The international press soon picked up our story. They called him ‘the English girl Wendy’s personal Peter Pan’ and wrote that ‘El Cordobés had a British fiancée and was learning the language of Shakespeare’! In truth, his parish priest travelled alongside us teaching him to read and write. A scholar of the Bard he was not!
One afternoon, in the middle of his hectic season, he dedicated the life of his noble bull to me - a high accolade and display of affection of a very public nature. The animal, however, did not share this affection and tossed him mercilessly until his pants were ripped to shreds, his buttocks exposed for all to see.
He raked his fingers through his floppy hair and changed hurriedly into a pair of jeans. Then he went back on the sand and showed that toro who was boss. He displayed such valour and artistry that he was awarded the trophy of an ear.
To further compliment his dedication to me, he lobbed the severed appendage straight into my outstretched hands. As I caught it in a clap, warm blood splattered all over my dress. Boy! Was I proud of that! I never washed it off and later, if anyone asked me where the stains came from, I bloody well told them!
That night, persuasion overcame propriety and I allowed him the sword thrust he had so often sought. . .
In October, the Spanish bullfight season terminated and the toreros prepared to fly south for the winter, to Mexico and Latin America. I was invited to accompany them but my father wouldn’t let me. And so the dream ended and I went sadly home. I packed up my photographs, press cuttings, cine films, diaries, letters and bull’s ear and stored them away in my memory bank.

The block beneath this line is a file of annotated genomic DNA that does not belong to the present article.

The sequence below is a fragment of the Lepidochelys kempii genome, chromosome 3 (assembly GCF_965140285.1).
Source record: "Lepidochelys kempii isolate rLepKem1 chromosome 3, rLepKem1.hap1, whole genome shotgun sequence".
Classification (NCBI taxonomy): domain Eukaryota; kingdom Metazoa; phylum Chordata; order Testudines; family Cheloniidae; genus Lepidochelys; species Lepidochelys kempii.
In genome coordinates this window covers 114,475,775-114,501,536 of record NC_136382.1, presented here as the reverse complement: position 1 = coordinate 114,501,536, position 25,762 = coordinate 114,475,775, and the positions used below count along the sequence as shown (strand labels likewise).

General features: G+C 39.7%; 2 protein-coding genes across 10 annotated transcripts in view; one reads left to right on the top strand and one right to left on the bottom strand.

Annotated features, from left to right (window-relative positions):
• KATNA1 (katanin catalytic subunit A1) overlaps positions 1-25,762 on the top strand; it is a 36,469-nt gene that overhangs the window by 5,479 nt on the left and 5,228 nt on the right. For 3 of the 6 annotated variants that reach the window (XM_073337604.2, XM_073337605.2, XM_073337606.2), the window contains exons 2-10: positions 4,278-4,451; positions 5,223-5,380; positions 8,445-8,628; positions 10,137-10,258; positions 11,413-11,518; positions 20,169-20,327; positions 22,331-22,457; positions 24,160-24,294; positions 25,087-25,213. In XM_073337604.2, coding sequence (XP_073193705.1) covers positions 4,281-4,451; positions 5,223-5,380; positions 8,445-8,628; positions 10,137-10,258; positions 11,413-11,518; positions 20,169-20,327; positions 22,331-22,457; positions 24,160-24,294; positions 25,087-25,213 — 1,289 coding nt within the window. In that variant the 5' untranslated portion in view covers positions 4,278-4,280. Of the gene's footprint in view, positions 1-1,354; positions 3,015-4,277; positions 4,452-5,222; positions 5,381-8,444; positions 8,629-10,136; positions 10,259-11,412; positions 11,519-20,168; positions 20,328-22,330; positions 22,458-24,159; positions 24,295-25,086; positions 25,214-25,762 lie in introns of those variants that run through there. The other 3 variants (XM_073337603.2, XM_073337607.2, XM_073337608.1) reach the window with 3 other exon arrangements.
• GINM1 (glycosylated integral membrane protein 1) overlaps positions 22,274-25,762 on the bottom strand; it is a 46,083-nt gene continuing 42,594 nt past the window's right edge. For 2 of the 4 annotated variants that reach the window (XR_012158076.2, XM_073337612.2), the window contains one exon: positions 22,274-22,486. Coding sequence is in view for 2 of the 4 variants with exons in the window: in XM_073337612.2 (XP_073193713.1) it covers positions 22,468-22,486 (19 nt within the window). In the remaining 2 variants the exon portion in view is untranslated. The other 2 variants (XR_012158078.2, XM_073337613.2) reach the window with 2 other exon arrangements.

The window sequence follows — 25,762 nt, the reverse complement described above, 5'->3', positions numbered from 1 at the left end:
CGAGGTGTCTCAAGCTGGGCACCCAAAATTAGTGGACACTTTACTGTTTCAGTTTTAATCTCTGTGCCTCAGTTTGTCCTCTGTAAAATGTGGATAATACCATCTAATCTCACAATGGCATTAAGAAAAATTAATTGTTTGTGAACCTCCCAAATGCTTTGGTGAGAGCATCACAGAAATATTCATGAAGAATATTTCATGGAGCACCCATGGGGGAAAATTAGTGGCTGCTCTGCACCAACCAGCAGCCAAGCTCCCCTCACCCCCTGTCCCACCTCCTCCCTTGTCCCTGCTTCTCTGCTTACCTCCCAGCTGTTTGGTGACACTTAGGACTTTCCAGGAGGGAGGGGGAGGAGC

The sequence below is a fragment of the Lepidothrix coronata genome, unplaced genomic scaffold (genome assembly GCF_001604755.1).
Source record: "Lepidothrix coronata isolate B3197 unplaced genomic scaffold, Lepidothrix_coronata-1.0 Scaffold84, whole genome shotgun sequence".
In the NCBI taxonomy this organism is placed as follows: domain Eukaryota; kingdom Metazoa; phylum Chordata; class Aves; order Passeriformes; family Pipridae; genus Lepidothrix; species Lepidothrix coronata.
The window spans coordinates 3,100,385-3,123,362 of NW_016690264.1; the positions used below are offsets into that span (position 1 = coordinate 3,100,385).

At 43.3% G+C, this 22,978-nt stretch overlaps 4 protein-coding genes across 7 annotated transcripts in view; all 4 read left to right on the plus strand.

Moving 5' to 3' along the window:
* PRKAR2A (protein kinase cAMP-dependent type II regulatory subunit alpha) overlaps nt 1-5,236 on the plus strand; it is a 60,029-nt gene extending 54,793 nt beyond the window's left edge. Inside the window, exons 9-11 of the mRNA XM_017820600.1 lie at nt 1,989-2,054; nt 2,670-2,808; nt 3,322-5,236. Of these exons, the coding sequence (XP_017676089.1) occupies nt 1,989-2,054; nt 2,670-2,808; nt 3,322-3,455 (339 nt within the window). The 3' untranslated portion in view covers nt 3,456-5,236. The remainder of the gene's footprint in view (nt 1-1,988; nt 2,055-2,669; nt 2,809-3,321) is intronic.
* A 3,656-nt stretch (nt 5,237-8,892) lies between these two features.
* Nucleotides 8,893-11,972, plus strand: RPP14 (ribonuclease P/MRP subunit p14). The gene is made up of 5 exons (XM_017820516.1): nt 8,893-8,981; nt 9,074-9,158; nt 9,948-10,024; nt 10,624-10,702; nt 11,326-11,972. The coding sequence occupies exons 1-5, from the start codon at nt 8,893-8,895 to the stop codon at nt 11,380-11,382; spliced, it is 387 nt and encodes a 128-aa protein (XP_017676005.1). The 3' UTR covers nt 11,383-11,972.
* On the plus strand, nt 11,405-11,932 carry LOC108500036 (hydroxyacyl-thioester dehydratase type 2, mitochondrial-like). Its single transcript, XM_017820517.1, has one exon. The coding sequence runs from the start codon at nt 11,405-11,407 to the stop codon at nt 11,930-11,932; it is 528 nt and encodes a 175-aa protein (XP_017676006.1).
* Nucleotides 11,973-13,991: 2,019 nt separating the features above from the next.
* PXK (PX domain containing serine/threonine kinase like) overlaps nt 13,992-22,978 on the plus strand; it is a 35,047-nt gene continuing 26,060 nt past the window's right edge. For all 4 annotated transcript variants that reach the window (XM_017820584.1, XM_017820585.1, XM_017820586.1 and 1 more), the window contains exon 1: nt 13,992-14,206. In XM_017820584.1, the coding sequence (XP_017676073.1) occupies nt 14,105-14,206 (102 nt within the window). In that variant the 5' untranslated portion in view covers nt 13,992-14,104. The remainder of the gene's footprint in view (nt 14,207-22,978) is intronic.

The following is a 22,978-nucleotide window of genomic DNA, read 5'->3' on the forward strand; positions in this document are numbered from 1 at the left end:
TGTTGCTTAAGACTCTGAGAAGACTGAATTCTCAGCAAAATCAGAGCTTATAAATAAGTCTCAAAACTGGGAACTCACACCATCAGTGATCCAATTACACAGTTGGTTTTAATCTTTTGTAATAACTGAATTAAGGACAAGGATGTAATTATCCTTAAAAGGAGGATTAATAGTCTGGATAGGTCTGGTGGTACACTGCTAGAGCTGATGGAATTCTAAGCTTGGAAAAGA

Over the next four decades, I revisited those memories many, many times. I also got married and divorced twice, had two daughters and now have four grandchildren. Manolo also married and is the father of five children.
I continued to visit Spain two or three times a year, but I never saw him again. I became an antique dealer and then a writer. Last year I wrote my first novel, Blood On The Sand, based on our story or at least the beginning of it. . .
And then I heard he was to receive a Lifetime Achievement Award to be presented to him in Marbella. A grand occasion was planned: a midnight bullfight by candle light with flamenco music instead of a brass band showcasing three of Spain’s top matadors. I didn’t hesitate. I booked my flight . . .
I arrived at the bullring with my sister well ahead of time, flustered and nervous. I was no longer 19 yet I still felt it inside! A limo drew up. I could see him through the window. Without hesitation, I pounced like a panther and explained - in the 15 seconds I had available before the press descended - exactly who I was.
He smiled broadly and took my hands in his. He looked confused, bemused, amused.
“You’re still so pretty!” he enthused kissing me warmly on both cheeks. At 63, I could have been a wizened old crone. . .
I showed him some of our old photos. He beamed and put his arm around me. My sister took a picture. My heart soared. I was right back in 1965. Maybe I should have defied my father and gone away with him after all. Who knows how my life may have turned out?
After the bullfight and award ceremony, I managed to snatch another few moments just as he was leaving.
“We have so much to talk about!” I told him. “Talk to me! Talk!” he managed before another microphone and TV camera were shoved in his face.
He did his interview then the chauffeur floored the pedal and off they sped - out of my life for a second time.
I’m sure I’ll see him again, though. I’ll make damn certain of it. And it won’t be another 44 years this time!